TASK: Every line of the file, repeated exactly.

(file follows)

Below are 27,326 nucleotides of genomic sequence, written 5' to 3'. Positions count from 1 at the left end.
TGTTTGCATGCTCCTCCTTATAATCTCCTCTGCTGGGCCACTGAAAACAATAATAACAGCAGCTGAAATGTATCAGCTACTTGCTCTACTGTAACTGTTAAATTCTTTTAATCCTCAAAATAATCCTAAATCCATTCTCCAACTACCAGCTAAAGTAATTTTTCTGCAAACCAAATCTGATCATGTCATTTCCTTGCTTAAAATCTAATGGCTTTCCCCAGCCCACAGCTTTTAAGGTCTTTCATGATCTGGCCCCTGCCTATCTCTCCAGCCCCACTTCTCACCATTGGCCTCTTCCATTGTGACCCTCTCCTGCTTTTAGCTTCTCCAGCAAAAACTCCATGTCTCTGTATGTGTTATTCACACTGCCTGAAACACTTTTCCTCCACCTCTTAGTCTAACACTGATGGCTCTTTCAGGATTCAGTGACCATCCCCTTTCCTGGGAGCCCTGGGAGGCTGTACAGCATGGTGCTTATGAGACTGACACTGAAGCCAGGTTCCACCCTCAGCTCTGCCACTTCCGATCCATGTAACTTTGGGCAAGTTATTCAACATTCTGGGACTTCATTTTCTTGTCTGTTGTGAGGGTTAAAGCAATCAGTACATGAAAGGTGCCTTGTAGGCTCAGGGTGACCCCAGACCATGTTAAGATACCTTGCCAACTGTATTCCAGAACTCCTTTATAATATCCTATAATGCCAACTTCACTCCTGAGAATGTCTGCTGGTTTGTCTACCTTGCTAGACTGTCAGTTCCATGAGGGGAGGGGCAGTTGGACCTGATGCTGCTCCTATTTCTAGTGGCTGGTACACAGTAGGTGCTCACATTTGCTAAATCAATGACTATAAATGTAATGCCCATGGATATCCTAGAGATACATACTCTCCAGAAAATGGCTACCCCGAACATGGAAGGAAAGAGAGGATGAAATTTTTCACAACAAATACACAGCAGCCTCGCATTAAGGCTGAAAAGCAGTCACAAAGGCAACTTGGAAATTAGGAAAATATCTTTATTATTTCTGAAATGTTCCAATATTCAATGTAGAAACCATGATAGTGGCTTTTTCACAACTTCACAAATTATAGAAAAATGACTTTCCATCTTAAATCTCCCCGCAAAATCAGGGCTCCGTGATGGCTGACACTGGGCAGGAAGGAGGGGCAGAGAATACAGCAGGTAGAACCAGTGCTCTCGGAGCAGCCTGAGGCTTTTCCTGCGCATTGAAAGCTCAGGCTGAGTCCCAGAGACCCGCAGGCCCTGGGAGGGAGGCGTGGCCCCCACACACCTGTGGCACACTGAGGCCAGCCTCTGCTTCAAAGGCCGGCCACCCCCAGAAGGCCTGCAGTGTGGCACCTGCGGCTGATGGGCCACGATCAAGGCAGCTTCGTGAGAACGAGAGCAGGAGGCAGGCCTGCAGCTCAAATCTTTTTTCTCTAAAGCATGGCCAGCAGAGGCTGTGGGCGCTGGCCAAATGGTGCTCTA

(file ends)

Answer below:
Below are 27,326 nucleotides of genomic sequence, written 5' to 3'. Positions count from 1 at the left end.
TGTTTGCATGCTCCTCCTTATAATCTCCTCTGCTGGGCCACTGAAAACAATAATAACAGCAGCTGAAATGTATCAGCTACTTGCTCTACTGTAACTGTTAAATTCTTTTAATCCTCAAAATAATCCTAAATCCATTCTCCAACTACCAGCTAAAGTAATTTTTCTGCAAACCAAATCTGATCATGTCATTTCCTTGCTTAAAATCTAATGGCTTTCCCCAGCCCACAGCTTTTAAGGTCTTTCATGATCTGGCCCCTGCCTATCTCTCCAGCCCCACTTCTCACCATTGGCCTCTTCCATTGTGACCCTCTCCTGCTTTTAGCTTCTCCAGCAAAAACTCCATGTCTCTGTATGTGTTATTCACACTGCCTGAAACACTTTTCCTCCACCTCTTAGTCTAACACTGATGGCTCTTTCAGGATTCAGTGACCATCCCCTTTCCTGGGAGCCCTGGGAGGCTGTACAGCATGGTGCTTATGAGACTGACACTGAAGCCAGGTTCCACCCTCAGCTCTGCCACTTCCGATCCATGTAACTTTGGGCAAGTTATTCAACATTCTGGGACTTCATTTTCTTGTCTGTTGTGAGGGTTAAAGCAATCAGTACATGAAAGGTGCCTTGTAGGCTCAGGGTGACCCCAGACCATGTTAAGATACCTTGCCAACTGTATTCCAGAACTCCTTTATAATATCCTATAATGCCAACTTCACTCCTGAGAATGTCTGCTGGTTTGTCTACCTTGCTAGACTGTCAGTTCCATGAGGGGAGGGGCAGTTGGACCTGATGCTGCTCCTATTTCTAGTGGCTGGTACACAGTAGGTGCTCACATTTGCTAAATCAATGACTATAAATGTAATGCCCATGGATATCCTAGAGATACATACTCTCCAGAAAATGGCTACCCCGAACATGGAAGGAAAGAGAGGATGAAATTTTTCACAACAAATACACAGCAGCCTCGCATTAAGGCTGAAAAGCAGTCACAAAGGCAACTTGGAAATTAGGAAAATATCTTTATTATTTCTGAAATGTTCCAATATTCAATGTAGAAACCATGATAGTGGCTTTTTCACAACTTCACAAATTATAGAAAAATGACTTTCCATCTTAAATCTCCCCGCAAAATCAGGGCTCCGTGATGGCTGACACTGGGCAGGAAGGAGGGGCAGAGAATACAGCAGGTAGAACCAGTGCTCTCGGAGCAGCCTGAGGCTTTTCCTGCGCATTGAAAGCTCAGGCTGAGTCCCAGAGACCCGCAGGCCCTGGGAGGGAGGCGTGGCCCCCACACACCTGTGGCACACTGAGGCCAGCCTCTGCTTCAAAGGCCGGCCACCCCCAGAAGGCCTGCAGTGTGGCACCTGCGGCTGATGGGCCACGATCAAGGCAGCTTCGTGAGAACGAGAGCAGGAGGCAGGCCTGCAGCTCAAATCTTTTTTCTCTAAAGCATGGCCAGCAGAGGCTGTGGGCGCTGGCCAAATGGTGCTCTA